Katanning Landcare Projects
As part of our four pillars of focus, we actively manage, coordinate and participate in projects for the betterment of Katanning and surrounding areas.
Each of our case study examples, highlights pressing environmental issues that need our attention. With the support of sponsorship, grants, and public donations, we are able to make a positive impact and measure the success of our communal efforts.
Keen to make a difference? Get involved! You can register as a member, sign up for a workshop or contact our team today.
Protecting the Phascogale
Get a FREE nesting box on your property
The Red-tailed Phascogale is a small tree-dwelling, native and nocturnal marsupial. Once widespread across southern Australia, it now only survives between Narrogin, Lake Grace and Kojonup, making the Shire of Katanning one of the last locations to find this beauty.
Loss of habitat and predation by cats have reduced populations, but Katanning Landcare, in partnership with the Foundation for National Parks and Wildlife, are calling for members of the community to ‘host’ a Phascogale nesting box on their property. The nests are made locally in Katanning with help from community groups, can be installed FREE OF CHARGE by Katanning Landcare professionals, and require little input from property owners, other than to sit back and watch these beautiful, yet declared ‘vulnerable’, marsupials!
The Red-tailed Phascogale is recognisable by its distinctive tail – rust coloured at the top with a black and bushy end. It is a carnivorous marsupial that lives off insects, spiders and small birds and measures only 10cm in the body and weighs just 60g (about the weight of a chicken egg). It moves at blink-and-you-miss-it speeds, leaping up to two metres in a single bound!
Their preferred habitat is dense, mature forests of Wandoo (Eucalyptus wandoo) and Sheoak (Allocasuarina huegeliana), which provide them with tree hollows, however with clearing we are seeing Phasocogales move to areas with rough, barked trees and healthy canopy cover for protection.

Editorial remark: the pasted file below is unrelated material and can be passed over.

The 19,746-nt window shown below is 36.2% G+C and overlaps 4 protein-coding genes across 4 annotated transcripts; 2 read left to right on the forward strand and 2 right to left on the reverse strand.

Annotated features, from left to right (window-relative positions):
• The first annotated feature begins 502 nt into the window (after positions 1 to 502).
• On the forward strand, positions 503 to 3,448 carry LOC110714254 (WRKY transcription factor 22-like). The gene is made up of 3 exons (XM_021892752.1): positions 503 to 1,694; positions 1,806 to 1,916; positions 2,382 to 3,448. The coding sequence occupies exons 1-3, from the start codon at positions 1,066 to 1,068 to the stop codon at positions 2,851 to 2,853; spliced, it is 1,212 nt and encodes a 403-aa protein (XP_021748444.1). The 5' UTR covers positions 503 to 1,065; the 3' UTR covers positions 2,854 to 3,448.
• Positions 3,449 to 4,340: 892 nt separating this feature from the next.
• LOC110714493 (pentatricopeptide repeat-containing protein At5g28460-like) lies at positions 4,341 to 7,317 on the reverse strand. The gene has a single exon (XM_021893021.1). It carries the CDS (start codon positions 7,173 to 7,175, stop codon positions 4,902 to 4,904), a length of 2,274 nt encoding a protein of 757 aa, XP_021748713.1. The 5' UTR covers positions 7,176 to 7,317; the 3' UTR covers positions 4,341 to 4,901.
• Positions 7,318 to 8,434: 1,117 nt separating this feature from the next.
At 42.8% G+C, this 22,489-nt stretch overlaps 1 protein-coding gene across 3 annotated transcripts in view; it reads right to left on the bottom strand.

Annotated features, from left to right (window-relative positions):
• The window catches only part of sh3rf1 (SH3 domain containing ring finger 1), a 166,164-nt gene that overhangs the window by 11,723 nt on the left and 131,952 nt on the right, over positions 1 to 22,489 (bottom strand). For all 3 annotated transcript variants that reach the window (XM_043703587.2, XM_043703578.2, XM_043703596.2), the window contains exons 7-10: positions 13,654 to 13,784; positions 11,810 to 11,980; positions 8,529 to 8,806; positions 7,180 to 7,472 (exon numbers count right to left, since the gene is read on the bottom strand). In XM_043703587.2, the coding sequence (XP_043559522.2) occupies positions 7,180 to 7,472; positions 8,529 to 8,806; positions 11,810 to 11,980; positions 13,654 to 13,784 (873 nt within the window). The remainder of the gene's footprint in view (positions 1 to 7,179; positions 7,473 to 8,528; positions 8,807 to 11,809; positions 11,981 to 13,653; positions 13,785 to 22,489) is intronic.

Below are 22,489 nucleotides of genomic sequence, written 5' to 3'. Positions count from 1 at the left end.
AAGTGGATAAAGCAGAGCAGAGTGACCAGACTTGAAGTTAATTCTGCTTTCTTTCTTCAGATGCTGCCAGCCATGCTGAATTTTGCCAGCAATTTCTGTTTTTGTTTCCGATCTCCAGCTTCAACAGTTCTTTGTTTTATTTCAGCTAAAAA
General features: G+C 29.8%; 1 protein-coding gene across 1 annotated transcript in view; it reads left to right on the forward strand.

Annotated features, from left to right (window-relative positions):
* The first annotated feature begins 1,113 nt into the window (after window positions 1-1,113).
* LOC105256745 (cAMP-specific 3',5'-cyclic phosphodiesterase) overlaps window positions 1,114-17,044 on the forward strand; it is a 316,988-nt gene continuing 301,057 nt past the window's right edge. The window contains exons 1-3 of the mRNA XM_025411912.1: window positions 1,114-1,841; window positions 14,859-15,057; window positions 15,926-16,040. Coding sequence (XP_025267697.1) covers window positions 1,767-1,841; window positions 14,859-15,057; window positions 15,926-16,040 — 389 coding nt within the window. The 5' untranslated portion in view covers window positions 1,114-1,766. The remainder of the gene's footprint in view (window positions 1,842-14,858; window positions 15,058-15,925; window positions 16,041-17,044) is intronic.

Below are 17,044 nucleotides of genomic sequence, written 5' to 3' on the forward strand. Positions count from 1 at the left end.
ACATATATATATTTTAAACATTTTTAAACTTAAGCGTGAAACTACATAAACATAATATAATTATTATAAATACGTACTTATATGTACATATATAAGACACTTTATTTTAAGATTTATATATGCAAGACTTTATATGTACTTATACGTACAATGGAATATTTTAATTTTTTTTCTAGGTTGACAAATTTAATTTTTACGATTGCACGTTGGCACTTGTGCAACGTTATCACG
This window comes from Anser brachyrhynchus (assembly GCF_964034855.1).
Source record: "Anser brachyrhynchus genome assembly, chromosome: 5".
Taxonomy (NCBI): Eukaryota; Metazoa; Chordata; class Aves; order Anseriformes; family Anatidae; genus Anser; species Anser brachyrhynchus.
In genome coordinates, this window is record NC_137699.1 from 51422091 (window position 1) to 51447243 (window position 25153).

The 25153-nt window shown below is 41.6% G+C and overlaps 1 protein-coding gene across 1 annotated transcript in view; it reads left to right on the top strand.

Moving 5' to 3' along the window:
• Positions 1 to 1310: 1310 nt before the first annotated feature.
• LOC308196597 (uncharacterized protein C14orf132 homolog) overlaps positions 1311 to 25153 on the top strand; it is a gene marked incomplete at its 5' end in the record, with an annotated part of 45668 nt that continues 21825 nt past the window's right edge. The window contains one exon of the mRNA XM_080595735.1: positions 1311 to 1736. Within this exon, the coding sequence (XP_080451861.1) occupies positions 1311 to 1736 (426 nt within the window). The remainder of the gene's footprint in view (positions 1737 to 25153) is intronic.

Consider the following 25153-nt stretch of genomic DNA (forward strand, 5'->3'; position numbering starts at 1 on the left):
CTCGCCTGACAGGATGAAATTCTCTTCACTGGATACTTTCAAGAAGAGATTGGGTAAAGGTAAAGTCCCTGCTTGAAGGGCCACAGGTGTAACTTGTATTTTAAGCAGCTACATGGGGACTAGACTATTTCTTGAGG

The nesting boxes provide an alternative to tree hollows, and will be placed on a suitable tree (by our professionals) facing in a east/south direction to provide shelter from the elements. It will be ideally installed at a height of 3m above ground level to reduce chances of predation by cats and goanna.
They’re territorial and the females will come back to the same nesting sites year after year, so its vital that we create suitable habitat for nesting.
To be part of this FREE project, contact the Katanning Landcare Office. Call today on 9821 4327 to avoid disappointment, or email firstname.lastname@example.org
National Landcare Program Bush Tucker project
Bush tucker grown on saline land is starting to turn up in gourmet restaurants – and a few specialist supermarkets – right across Australia.
But supply of saline bush-tucker is currently niche, seasonal, highly variable and labour intensive. This project seeks to develop techniques to grow, harvest and sustainably supply saltbush, samphire, ice-plant and pigface year-round, in ways that can be replicated by other broadacre farmers across southern Australia. Young people will be trained in horticultural skills, and farmers will be taught how to enter the market, creating income-generating opportunities, breathing new life into salt-affected land, and putting more sustainably-grown food on the plates of Australians.
QFH Multiparts Productive Landcare Demonstration
Through QFH Multiparts multi-year sponsorship, we will look at landscape changes over neighbouring farms over three years.
The three-year project will assess the impact of integrating sustainable land care principles into agricultural practices to effectively manage the whole farming landscape. We will focus on regenerating infertile land, and fixing degradation issues such as erosion.
The project kicked off with a Field Walk through the subject area to demonstrate what the project will be assessing. Throughout the three years, there will be several opportunities to revisit the area and evaluate the changes.